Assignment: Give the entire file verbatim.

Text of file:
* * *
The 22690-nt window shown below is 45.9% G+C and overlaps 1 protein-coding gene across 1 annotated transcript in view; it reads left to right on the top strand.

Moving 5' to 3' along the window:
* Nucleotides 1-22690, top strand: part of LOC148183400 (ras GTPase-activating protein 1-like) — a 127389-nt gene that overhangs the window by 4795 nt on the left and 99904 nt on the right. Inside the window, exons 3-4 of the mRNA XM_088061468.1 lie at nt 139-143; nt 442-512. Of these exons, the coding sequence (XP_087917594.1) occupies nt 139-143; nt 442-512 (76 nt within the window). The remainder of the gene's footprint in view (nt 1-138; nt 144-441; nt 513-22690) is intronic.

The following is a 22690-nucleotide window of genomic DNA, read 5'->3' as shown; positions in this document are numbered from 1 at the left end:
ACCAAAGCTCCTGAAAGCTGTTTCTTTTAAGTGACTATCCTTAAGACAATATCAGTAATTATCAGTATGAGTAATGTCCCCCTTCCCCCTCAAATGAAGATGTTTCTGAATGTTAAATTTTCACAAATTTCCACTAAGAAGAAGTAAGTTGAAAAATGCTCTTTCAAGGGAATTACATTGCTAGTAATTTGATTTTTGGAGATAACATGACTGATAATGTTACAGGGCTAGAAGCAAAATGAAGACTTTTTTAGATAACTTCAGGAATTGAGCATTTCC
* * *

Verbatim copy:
The 22690-nt window shown below is 45.9% G+C and overlaps 1 protein-coding gene across 1 annotated transcript in view; it reads left to right on the top strand.

Moving 5' to 3' along the window:
* Nucleotides 1-22690, top strand: part of LOC148183400 (ras GTPase-activating protein 1-like) — a 127389-nt gene that overhangs the window by 4795 nt on the left and 99904 nt on the right. Inside the window, exons 3-4 of the mRNA XM_088061468.1 lie at nt 139-143; nt 442-512. Of these exons, the coding sequence (XP_087917594.1) occupies nt 139-143; nt 442-512 (76 nt within the window). The remainder of the gene's footprint in view (nt 1-138; nt 144-441; nt 513-22690) is intronic.

The following is a 22690-nucleotide window of genomic DNA, read 5'->3' as shown; positions in this document are numbered from 1 at the left end:
ACCAAAGCTCCTGAAAGCTGTTTCTTTTAAGTGACTATCCTTAAGACAATATCAGTAATTATCAGTATGAGTAATGTCCCCCTTCCCCCTCAAATGAAGATGTTTCTGAATGTTAAATTTTCACAAATTTCCACTAAGAAGAAGTAAGTTGAAAAATGCTCTTTCAAGGGAATTACATTGCTAGTAATTTGATTTTTGGAGATAACATGACTGATAATGTTACAGGGCTAGAAGCAAAATGAAGACTTTTTTAGATAACTTCAGGAATTGAGCATTTCC